Ceremony to mark the Centenary of the Commencement of the First World War

1 August 2014

The Premier of New South Wales, the Honourable Mr Mike Baird MP, accompanied by NSW Cabinet Ministers, will host a ceremony to mark the centenary of the commencement of the First World War at 11am on Monday 4 August at the ANZAC Memorial in Hyde Park South.

Members of the community are welcome to attend and should gather at the ANZAC Memorial from 10.45am.

Following Britain’s declaration of war on 4 August 1914, Australia along with other British Empire nations found themselves also at war. As the most populous and developed state at the time, NSW felt the impact intensely. Tens of thousands of soldiers never returned home and were buried where they died on the battlefields of Turkey, France, Belgium and Palestine.

The ANZAC memorial in Hyde Park is the State’s principal memorial to the heavy casualties of the First World War and a fitting place to reflect on the grief and sacrifice of this war.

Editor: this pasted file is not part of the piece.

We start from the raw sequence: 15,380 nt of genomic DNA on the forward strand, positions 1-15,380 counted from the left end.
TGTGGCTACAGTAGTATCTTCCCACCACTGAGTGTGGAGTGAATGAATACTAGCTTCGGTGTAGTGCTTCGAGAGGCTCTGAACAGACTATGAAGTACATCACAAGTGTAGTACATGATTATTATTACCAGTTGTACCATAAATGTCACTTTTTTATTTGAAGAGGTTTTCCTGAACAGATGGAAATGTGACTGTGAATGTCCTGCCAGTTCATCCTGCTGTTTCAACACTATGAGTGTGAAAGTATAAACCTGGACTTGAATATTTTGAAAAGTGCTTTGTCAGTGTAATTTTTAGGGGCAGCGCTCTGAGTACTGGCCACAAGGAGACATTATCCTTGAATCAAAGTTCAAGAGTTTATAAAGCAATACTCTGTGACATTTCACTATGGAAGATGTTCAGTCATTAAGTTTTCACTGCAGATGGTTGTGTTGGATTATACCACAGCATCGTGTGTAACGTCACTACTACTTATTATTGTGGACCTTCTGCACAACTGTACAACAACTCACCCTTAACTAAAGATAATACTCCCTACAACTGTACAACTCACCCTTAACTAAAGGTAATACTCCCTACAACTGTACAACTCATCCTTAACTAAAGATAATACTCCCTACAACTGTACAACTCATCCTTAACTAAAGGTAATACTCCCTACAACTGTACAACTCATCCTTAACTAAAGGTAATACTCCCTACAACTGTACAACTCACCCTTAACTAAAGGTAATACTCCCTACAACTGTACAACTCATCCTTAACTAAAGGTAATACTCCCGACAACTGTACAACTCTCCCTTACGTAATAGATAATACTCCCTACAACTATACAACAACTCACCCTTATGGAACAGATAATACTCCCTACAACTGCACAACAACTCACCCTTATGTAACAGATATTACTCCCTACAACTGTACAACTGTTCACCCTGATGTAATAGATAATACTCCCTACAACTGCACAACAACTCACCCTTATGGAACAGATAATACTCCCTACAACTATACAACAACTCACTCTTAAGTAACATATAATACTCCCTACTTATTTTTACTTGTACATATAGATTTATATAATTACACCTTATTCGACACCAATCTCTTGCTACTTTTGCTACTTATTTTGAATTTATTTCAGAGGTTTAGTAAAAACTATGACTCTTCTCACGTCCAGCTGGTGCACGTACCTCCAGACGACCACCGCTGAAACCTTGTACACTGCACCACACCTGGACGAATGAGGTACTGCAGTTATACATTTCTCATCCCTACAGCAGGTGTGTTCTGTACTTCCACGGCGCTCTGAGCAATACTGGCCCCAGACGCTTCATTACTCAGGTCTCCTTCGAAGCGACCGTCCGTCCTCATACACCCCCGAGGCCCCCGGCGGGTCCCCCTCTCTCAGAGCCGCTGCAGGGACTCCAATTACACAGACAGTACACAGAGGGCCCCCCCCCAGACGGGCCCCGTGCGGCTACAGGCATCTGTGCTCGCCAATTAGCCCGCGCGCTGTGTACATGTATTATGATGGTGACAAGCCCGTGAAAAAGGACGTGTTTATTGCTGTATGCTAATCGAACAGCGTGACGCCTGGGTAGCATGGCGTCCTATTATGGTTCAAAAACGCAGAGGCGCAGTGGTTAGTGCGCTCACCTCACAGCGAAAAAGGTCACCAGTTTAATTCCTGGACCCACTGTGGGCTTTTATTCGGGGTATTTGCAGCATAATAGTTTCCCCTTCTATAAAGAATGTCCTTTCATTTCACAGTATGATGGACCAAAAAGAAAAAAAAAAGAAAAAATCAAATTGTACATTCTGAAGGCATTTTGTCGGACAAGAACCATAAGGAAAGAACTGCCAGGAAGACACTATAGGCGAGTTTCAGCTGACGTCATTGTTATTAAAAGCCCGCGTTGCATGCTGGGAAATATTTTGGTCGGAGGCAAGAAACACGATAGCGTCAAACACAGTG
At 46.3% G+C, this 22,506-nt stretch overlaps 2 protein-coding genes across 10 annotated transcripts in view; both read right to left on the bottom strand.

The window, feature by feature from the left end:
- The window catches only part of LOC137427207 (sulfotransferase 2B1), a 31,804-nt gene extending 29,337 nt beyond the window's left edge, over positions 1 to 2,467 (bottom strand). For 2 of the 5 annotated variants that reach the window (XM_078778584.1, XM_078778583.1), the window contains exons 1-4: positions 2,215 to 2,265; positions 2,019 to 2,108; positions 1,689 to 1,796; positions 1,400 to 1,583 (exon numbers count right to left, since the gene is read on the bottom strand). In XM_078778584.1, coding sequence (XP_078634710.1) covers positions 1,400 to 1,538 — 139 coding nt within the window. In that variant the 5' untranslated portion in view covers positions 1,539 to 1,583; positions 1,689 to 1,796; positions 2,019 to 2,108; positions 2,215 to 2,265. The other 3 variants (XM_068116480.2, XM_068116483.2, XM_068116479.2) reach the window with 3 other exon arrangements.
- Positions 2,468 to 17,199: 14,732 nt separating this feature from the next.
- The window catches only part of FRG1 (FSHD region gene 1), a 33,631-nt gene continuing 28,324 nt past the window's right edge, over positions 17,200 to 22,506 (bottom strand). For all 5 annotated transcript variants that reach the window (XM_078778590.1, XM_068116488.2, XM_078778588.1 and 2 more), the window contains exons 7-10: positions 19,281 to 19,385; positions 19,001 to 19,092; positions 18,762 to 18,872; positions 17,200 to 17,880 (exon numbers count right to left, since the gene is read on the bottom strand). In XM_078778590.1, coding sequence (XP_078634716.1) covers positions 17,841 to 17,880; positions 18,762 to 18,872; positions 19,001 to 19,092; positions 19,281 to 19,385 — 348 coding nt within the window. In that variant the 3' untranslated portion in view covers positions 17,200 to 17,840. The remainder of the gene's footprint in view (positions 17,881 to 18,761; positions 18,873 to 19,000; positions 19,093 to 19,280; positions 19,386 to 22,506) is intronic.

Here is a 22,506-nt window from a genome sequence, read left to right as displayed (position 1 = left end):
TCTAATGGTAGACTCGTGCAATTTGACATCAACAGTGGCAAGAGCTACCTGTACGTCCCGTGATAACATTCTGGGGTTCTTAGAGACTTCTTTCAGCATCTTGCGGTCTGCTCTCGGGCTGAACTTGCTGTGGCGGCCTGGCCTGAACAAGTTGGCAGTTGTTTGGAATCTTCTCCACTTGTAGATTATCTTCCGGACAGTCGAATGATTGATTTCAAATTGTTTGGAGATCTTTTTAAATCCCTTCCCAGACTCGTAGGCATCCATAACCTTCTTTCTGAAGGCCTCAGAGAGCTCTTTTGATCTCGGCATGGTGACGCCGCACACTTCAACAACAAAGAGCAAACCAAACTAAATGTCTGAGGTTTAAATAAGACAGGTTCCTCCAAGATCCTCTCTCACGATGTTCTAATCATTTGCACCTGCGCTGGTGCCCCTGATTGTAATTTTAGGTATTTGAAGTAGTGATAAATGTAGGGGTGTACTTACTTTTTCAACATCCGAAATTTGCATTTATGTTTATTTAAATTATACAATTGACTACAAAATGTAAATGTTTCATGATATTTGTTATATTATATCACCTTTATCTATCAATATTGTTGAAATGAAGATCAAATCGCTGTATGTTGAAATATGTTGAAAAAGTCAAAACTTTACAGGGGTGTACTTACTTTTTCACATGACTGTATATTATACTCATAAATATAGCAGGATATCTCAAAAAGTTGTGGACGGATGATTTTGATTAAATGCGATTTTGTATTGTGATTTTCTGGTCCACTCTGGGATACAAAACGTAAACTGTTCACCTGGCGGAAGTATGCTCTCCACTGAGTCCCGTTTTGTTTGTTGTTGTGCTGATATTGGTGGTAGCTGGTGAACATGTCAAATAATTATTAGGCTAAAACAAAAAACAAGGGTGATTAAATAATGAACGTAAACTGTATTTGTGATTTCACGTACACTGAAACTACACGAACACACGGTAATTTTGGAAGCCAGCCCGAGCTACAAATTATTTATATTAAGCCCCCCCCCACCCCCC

The Premier will acknowledge the significance of the centenary of the commencement of the First World War with a short remembrance and wreath laying ceremony.

Mandatory credit: Copyright Benjamin Townsend, all rights reserved. www.btphotography.com.au

On this day

On this day
16 February

1942— BANKA ISLAND MASSACRE. Following the sinking of the SS Vyner Brook, many of the survivors, including 22 Australian nurses, reached the shore of Banka Island. Realising that their position was desperate, an officer from the ship set out with most of the women and children to surrender the group to the Japanese. The officer returned with 20 Japanese soldiers who ordered all the men capable of walking to move to hidden part of the beach and killed them. They then returned to the beach and ordered the 22 nurses and 1 British civilian woman to walk into the water. They were machine-gunned in the back. All the immobile survivors were then killed. Sister Vivian Bullwinkle pretended to be dead and was the only survivor